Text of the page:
Marketing should always be focused on the customer. Today's top marketers use old school techniques in new ways. Old school techniques like listening to the customer, building great relationships, and adding value will never go out of style. But the best marketers find new and innovative ways to do old school marketing.
The Early Days
It may sound cheesy, but Molly was born to be a marketer. At age ten, she founded "Molly's Market" in front of her grandparent's cherry farm. She accepted the challenge of transforming a boring and unprofitable fruit stand into a profitable business. Through failure and hundreds of "no thanks," she persevered and became the coolest and busiest market on Stony Point Road. She's been hooked ever since.
Molly started her "official" career in consulting. At a young age, she learned that talking with customers, listening to their needs, and matching those needs with the right solution grew the bottom line and solved customers' challenges.
Her next life goal: get an MBA.
Molly attended Michigan State University's Eli Broad Graduate School of Management. She pursued her MBA to be taken seriously in the business world and to ensure she could always have an intelligent conversation with the finance team. (You know finance...) The intimate program of 80-90 full-time students per year allowed her to build a strong network of smart and ambitious individuals. People she maintains great relationships with to this day.
Throughout the two years, she presented business cases to some of the world's top organizations: Whirlpool, Ford, Bissell, and P&G.
Dell recruited Molly to be a Brand Manager after her MBA program. She planned, developed, and led the marketing for Latitude and Vostro laptop brands in Dell's small business segment. When she joined Dell, the company was transitioning from being the lowest priced provider to a solutions-driven organization. She worked collaboratively with sales, product, pricing, and supply management teams. Her work delivered 15% growth in high-price band laptops (>$800).
After many years at Dell, a medium-sized software company recruited Molly. As the Director of Marketing, she owned the end-to-end marketing for three strategic product lines. Throughout her time she grew to understand the target markets and what triggered people to buy, which ultimately translated into revenue.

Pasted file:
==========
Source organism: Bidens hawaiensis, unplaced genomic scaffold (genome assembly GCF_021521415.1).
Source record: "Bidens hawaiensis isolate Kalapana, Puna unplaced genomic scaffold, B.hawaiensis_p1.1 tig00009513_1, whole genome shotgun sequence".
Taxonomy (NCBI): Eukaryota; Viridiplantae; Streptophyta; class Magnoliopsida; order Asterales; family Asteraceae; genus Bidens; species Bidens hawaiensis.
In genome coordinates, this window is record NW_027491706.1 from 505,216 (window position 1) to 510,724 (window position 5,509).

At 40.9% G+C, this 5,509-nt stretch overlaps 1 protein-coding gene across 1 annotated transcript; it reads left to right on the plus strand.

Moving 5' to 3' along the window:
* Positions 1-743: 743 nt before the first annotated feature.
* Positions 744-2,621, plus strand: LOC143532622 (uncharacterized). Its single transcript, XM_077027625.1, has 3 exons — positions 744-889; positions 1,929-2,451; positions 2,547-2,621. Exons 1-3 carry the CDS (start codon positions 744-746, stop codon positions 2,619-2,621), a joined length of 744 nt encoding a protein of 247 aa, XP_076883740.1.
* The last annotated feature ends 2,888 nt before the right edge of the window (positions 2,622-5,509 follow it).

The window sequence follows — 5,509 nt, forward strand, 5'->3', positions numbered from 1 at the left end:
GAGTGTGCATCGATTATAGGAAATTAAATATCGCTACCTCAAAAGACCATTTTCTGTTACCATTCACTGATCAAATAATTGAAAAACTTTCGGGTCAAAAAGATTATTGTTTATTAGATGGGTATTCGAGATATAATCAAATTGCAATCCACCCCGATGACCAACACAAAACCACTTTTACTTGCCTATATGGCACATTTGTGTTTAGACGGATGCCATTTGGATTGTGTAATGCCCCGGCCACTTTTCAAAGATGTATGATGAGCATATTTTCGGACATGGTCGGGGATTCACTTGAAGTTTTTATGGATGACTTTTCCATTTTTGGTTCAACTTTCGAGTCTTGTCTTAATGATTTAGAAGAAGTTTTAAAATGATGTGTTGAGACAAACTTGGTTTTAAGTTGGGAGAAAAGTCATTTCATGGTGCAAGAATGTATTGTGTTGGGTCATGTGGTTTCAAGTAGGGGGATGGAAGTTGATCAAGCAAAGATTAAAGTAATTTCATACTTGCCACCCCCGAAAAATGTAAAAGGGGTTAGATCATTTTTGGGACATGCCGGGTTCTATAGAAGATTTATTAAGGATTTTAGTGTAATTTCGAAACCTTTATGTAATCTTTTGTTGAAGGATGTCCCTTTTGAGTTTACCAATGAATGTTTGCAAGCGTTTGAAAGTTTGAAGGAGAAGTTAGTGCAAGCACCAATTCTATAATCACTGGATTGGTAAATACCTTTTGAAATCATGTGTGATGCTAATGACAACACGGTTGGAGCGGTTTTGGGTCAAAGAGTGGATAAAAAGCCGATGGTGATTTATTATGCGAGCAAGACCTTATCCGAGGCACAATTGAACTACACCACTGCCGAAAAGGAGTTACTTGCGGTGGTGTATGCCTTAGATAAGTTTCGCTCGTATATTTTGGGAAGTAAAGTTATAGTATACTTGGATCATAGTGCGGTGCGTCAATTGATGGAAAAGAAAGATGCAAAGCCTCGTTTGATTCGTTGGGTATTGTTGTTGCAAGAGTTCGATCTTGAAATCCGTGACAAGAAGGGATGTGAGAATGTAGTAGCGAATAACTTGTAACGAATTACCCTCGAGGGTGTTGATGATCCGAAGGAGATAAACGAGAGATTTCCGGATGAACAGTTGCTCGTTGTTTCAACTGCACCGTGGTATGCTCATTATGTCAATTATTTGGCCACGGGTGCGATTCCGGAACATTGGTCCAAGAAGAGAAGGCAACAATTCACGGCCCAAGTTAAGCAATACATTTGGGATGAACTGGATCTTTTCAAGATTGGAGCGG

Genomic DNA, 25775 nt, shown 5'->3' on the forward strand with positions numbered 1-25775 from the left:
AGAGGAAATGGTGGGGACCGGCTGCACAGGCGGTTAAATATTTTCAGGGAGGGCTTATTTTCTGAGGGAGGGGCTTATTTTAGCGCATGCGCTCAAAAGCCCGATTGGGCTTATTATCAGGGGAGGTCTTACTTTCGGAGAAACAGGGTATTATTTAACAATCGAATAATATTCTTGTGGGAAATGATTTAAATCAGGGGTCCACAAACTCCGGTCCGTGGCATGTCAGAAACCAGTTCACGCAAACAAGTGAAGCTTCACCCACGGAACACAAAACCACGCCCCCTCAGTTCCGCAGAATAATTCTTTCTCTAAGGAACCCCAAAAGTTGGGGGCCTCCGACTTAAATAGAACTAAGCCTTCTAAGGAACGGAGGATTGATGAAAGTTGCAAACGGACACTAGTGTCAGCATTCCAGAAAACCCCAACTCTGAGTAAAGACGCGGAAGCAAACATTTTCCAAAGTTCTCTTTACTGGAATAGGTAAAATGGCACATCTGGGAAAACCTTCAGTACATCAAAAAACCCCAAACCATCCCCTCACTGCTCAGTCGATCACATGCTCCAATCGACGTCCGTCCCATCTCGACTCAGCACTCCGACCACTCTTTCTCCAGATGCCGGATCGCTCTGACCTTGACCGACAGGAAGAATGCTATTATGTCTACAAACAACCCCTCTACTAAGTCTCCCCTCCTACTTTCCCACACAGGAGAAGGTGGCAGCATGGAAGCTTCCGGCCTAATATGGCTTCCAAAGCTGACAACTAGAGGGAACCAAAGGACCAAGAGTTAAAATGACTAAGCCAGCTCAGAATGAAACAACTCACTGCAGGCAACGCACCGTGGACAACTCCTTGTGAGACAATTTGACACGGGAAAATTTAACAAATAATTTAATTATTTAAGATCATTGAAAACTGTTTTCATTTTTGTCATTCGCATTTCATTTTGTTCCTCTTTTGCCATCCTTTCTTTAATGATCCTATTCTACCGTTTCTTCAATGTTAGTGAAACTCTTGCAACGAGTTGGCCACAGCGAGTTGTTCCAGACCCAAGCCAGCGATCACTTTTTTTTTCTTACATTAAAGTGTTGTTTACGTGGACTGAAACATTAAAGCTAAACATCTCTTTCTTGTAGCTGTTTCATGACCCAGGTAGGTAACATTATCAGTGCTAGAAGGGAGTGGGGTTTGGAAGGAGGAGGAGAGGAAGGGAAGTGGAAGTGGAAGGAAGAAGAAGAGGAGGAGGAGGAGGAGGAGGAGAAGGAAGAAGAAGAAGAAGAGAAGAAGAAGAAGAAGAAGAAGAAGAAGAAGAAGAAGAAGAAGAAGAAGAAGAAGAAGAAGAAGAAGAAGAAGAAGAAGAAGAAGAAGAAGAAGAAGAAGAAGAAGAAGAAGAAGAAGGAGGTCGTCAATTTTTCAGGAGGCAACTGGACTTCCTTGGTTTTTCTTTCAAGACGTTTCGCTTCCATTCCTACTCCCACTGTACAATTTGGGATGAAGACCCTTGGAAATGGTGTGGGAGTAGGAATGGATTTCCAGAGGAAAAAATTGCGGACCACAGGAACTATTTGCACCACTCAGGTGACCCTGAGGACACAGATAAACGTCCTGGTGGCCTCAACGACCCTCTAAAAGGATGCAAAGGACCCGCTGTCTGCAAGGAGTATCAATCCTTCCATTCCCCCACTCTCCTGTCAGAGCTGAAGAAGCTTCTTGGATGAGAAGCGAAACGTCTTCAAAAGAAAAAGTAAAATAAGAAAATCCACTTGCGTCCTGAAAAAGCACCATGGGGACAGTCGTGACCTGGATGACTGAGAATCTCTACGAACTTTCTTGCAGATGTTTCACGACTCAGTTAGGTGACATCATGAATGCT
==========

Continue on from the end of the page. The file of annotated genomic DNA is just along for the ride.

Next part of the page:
In addition to her hectic day job, Molly has been working on her first novel.
Where will she be in five years? Well, unfortunately she *still* can't predict the future (huge bummer), but in five years, she hopes to be working for a fast-growing company that's full of happy, energetic, and smart people.
Molly's writing has landed her on leading websites like MarketingProfs and Medium. She is also working tirelessly on her first novel, which will *hopefully* be published in 2017.
Read Molly's article, Why You Need A Little Elbow Grease When It Comes to Marketing Automation, featured on one of the world's premier online marketing resources.
What started out as a creative outlet turned into a 72,000+ word book. Molly's first novel offers a hilarious and insightful look into one young woman’s journey as she comes into her own. While this story isn’t a modern adaptation of Jane Eyre, it does pay homage to it, and it shows us how even the smallest things—like the words in a book, or the margin notes found in it—can alter the way we see the world and, in the process, the person we become.
For the past two years, Molly has attended the Ossabaw Island Writers Retreat and received a manuscript critique from New York Times bestselling author of the Walt Longmire series, Craig Johnson (pictured to the left).
Molly has spoken at numerous events, including a presentation on the truth behind marketing automation at ProductCamp Austin, the premiere event for Product Management, Product Marketing, and Marketing professionals to teach to, learn from, and network with each other.